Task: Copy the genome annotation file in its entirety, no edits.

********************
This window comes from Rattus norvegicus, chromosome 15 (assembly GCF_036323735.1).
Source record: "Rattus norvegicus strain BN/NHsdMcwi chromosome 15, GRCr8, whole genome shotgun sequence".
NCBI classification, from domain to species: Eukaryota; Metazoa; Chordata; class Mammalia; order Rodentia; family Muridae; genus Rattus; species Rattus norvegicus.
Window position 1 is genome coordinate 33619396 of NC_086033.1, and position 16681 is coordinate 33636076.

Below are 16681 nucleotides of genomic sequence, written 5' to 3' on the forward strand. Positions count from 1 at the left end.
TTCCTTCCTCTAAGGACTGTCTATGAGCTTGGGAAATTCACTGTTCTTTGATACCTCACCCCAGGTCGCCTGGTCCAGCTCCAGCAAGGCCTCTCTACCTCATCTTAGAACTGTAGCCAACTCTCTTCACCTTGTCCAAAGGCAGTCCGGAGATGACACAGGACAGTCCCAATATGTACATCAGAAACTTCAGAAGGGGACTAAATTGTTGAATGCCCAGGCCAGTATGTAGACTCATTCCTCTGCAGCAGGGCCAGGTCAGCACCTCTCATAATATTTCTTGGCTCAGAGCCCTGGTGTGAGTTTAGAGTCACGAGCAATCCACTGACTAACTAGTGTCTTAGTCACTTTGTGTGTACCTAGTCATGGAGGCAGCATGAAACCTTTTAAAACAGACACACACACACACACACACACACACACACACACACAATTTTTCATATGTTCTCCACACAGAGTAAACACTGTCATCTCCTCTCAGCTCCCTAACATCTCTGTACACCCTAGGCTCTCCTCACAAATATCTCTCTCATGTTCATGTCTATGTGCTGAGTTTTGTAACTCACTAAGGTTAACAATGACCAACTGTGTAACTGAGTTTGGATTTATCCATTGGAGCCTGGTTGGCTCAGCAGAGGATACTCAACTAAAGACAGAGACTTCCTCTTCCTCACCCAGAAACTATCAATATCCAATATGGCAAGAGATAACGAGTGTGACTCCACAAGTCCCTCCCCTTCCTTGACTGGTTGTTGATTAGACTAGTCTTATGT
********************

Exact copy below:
This window comes from Rattus norvegicus, chromosome 15 (assembly GCF_036323735.1).
Source record: "Rattus norvegicus strain BN/NHsdMcwi chromosome 15, GRCr8, whole genome shotgun sequence".
NCBI classification, from domain to species: Eukaryota; Metazoa; Chordata; class Mammalia; order Rodentia; family Muridae; genus Rattus; species Rattus norvegicus.
Window position 1 is genome coordinate 33619396 of NC_086033.1, and position 16681 is coordinate 33636076.

Below are 16681 nucleotides of genomic sequence, written 5' to 3' on the forward strand. Positions count from 1 at the left end.
TTCCTTCCTCTAAGGACTGTCTATGAGCTTGGGAAATTCACTGTTCTTTGATACCTCACCCCAGGTCGCCTGGTCCAGCTCCAGCAAGGCCTCTCTACCTCATCTTAGAACTGTAGCCAACTCTCTTCACCTTGTCCAAAGGCAGTCCGGAGATGACACAGGACAGTCCCAATATGTACATCAGAAACTTCAGAAGGGGACTAAATTGTTGAATGCCCAGGCCAGTATGTAGACTCATTCCTCTGCAGCAGGGCCAGGTCAGCACCTCTCATAATATTTCTTGGCTCAGAGCCCTGGTGTGAGTTTAGAGTCACGAGCAATCCACTGACTAACTAGTGTCTTAGTCACTTTGTGTGTACCTAGTCATGGAGGCAGCATGAAACCTTTTAAAACAGACACACACACACACACACACACACACACACACACACAATTTTTCATATGTTCTCCACACAGAGTAAACACTGTCATCTCCTCTCAGCTCCCTAACATCTCTGTACACCCTAGGCTCTCCTCACAAATATCTCTCTCATGTTCATGTCTATGTGCTGAGTTTTGTAACTCACTAAGGTTAACAATGACCAACTGTGTAACTGAGTTTGGATTTATCCATTGGAGCCTGGTTGGCTCAGCAGAGGATACTCAACTAAAGACAGAGACTTCCTCTTCCTCACCCAGAAACTATCAATATCCAATATGGCAAGAGATAACGAGTGTGACTCCACAAGTCCCTCCCCTTCCTTGACTGGTTGTTGATTAGACTAGTCTTATGT